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    Mycotourism: discover the best places in Andalusia to collect mushrooms

    Micoturismo en Andalucia

    The art of collecting wild mushrooms and learning their types, characteristics and most importantly: knowing which ones are or are not suitable for human consumption, has a name and surname: mycotourism.

    The mushroom is a food with a powerful flavour, healthy and very present in our most autumnal menus.

    When this season arrives, temperatures drop and the first autumn rains appear, our fields are flooded with mushrooms and many spend whole days searching for the tastiest ones. Mycological tourism has been a practice that has been in place for many years, however, there are more mycological routes set up and centres that offer training on mushroom picking in a sustainable way and respecting the natural heritage.

    Mycology is a form of leisure where you can enjoy nature, play sports and also collect the best mushrooms in Andalusia and thus be able to taste this precious autumn delicacy.


    What are the benefits of mushrooms?

    Wild mushrooms are a delicacy for the palate, as well as being part of great recipes and culinary preparations that great chefs have incorporated into their most exquisite menus.

    But in addition to having that peculiar taste, mushrooms have great benefits that are of great interest.



    When can mushrooms be picked?

    Finding this product throughout the year is not an easy task, since the weather conditions are essential for the natural growth of mushrooms. For this reason, although we can consume them practically throughout the year, the autumn season is the time par excellence in which we can find them more easily.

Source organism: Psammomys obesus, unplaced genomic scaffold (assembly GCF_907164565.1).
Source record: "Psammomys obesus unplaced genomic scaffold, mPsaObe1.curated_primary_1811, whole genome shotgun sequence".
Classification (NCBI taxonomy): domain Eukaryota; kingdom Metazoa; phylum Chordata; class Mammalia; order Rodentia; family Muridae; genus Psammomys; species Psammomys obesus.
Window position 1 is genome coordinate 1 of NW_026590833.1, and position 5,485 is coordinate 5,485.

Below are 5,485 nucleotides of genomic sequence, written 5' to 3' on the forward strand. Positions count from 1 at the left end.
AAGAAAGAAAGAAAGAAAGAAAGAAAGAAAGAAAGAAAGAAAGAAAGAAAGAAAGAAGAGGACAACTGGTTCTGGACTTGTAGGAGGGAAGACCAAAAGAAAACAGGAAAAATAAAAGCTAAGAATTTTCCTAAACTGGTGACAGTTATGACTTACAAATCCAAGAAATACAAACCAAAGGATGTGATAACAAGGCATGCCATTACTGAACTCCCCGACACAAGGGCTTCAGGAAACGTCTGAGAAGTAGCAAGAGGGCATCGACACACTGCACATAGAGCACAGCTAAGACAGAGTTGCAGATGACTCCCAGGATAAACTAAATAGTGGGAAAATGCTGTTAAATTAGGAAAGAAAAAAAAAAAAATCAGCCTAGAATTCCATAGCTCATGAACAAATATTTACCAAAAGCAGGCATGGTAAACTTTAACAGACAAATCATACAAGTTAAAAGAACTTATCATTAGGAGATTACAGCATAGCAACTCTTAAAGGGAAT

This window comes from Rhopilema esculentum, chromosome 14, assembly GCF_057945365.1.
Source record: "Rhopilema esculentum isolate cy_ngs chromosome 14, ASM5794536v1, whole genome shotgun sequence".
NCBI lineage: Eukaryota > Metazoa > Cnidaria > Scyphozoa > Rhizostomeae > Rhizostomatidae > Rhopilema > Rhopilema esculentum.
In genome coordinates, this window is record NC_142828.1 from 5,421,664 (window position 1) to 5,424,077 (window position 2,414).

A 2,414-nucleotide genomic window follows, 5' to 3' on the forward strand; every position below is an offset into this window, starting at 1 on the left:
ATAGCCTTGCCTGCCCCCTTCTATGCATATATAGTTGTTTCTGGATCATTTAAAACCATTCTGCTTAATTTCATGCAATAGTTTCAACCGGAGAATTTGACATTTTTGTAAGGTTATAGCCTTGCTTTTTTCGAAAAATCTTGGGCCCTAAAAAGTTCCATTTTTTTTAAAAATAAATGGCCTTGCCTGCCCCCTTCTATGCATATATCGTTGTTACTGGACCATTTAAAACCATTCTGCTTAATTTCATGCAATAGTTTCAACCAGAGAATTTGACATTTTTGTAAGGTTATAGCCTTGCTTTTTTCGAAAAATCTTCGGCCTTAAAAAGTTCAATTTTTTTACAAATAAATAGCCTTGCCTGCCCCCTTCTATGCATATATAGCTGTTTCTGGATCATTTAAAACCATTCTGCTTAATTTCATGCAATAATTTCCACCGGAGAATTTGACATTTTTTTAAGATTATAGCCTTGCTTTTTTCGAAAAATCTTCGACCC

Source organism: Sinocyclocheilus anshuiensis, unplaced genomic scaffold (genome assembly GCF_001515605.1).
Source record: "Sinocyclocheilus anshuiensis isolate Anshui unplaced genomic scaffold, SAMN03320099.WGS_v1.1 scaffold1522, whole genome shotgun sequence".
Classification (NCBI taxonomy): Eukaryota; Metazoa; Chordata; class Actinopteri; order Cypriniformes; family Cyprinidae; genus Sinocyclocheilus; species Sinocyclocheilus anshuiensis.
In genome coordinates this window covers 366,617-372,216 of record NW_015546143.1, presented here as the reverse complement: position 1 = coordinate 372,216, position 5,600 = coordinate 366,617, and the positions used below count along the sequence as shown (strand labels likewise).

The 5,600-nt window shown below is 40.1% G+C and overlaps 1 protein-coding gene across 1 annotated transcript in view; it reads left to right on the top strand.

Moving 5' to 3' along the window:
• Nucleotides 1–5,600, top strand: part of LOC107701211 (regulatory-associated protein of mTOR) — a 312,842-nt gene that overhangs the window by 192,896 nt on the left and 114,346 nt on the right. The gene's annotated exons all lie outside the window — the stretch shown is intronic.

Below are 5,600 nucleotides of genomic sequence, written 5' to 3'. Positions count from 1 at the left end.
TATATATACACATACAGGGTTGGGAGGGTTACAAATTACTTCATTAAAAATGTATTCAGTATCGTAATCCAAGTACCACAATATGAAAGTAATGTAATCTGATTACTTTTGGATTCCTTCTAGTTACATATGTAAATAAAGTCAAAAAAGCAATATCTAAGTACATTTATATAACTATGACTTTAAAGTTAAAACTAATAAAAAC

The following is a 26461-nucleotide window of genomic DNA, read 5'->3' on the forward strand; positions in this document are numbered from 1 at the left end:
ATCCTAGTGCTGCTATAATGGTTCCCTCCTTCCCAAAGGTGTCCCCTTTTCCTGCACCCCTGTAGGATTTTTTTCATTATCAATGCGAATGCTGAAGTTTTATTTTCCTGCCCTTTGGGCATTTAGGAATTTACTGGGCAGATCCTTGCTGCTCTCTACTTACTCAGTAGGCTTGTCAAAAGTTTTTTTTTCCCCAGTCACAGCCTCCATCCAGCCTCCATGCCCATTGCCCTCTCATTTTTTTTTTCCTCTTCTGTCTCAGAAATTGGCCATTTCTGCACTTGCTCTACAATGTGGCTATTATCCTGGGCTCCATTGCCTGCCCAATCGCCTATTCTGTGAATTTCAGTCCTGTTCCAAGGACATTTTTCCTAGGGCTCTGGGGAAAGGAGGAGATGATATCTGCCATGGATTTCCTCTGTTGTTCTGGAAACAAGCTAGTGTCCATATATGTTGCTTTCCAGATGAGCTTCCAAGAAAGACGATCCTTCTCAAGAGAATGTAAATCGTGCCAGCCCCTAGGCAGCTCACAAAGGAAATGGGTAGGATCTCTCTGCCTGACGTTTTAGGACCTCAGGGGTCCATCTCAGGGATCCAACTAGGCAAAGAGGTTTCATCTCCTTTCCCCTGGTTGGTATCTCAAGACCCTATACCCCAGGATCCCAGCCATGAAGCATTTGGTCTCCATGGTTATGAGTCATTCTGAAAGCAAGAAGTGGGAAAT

The mushroom needs a humid environment, so when it starts to rain, in the months of October and November, it is when the necessary conditions are met for the first wild mushrooms to appear.


    Where to pick mushrooms in Andalusia?

    Andalusia particularly offers mycology lovers a number of places and havens where they can marvel at the surroundings and enjoy this activity. Here we tell you about some of the best places where mycology roads open up to be visited individually or in groups, while information centres also open to the public to provide specific information, finding out which mushrooms to collect.


    Jimena de la Frontera (Cádiz)

    Jimena de la Frontera, in the heart of Parque de Los Alcornocales, is the nearest city to Jerez where the mushrooms become the ‘queen’ of the field. The humidity typical of this time and the mild temperatures in the forests foster the conditions for mushrooms to appear at the right

    time. In this area, it is very common to find chanterelles (Cantharellus pales), typical of cork and oak forests. This yellow and twisted mushroom is appreciated for its good taste.

    Google Maps


    Pinares de Aznalcázar-Puebla del Río (Seville)

    It is advisable to bring water and a snack to walk the route at our own pace. The route runs through the largest area of existing Stone Pine in the province of Seville, which is dotted with a few oaks, olive trees and thick bushes of mastic, rockrose, rosemary and myrtle. The road is easy but it is not marked, so it is important to pay attention to the control points if we don’t want to get lost. It is advisable to have a mobile phone or a GPS with us. In this area, it is very unusual to find many mushrooms, including Suillus luteus, Macrolepiota, Amanitas, Lycoperdom … and the most appreciated being “Lactarius delicious” or as they say here in Aznalcázar, ‘El Robellón’.